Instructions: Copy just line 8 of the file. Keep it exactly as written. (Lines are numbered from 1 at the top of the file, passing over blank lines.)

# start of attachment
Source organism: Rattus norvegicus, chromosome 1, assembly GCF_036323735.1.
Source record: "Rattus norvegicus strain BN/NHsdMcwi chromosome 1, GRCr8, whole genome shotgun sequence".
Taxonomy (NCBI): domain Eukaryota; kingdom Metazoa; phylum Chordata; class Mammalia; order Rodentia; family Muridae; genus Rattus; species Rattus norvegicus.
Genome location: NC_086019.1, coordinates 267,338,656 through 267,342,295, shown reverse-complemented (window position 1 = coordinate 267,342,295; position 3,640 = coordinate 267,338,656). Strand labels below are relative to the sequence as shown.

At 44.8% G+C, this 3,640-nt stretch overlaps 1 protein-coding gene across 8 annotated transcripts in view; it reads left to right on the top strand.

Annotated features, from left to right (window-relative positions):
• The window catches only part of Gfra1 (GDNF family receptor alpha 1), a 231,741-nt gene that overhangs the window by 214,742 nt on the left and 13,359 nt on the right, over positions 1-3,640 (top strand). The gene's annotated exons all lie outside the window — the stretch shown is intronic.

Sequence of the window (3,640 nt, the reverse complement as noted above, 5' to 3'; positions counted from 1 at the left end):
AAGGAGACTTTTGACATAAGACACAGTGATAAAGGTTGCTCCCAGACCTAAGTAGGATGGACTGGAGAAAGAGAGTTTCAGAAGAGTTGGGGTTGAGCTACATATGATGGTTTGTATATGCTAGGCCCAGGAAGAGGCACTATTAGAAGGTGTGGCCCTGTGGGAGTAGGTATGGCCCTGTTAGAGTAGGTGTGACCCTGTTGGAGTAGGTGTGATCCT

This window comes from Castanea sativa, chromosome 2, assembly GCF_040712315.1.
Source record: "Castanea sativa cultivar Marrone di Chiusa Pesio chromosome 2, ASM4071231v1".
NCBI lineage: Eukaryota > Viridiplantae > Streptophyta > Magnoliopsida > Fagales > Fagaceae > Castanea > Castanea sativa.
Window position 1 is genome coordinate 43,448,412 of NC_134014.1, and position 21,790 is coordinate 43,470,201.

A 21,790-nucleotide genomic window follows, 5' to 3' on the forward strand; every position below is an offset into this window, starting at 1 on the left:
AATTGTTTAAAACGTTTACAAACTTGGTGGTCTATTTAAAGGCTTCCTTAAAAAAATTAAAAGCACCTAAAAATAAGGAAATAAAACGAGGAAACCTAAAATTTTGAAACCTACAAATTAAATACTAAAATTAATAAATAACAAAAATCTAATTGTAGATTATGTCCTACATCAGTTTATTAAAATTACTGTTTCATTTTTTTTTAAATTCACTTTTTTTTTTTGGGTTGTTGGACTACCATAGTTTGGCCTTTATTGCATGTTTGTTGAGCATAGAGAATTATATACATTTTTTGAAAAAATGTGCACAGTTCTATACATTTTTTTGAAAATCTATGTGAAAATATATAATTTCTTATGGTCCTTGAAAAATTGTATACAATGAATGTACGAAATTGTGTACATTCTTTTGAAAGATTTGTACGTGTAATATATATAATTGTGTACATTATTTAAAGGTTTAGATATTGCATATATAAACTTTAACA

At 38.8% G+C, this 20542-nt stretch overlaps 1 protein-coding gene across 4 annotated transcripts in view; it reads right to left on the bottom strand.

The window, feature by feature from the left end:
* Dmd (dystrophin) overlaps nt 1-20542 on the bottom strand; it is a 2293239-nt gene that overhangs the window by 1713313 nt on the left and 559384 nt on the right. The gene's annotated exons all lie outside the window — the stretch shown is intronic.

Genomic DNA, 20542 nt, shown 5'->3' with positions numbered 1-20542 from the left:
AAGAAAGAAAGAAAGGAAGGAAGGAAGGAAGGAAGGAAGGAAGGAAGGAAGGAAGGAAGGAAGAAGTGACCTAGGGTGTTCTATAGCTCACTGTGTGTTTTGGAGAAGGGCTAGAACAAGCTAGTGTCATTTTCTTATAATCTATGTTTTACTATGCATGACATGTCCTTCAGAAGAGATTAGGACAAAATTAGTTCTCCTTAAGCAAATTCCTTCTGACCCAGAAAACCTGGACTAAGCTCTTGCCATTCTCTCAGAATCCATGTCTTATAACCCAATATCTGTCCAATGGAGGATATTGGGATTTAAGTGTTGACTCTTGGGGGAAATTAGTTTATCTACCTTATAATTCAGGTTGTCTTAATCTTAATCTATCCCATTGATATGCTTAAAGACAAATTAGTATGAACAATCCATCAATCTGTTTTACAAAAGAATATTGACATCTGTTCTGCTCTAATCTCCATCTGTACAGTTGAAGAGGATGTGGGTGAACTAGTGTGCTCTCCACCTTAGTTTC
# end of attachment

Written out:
Sequence of the window (3,640 nt, the reverse complement as noted above, 5' to 3'; positions counted from 1 at the left end):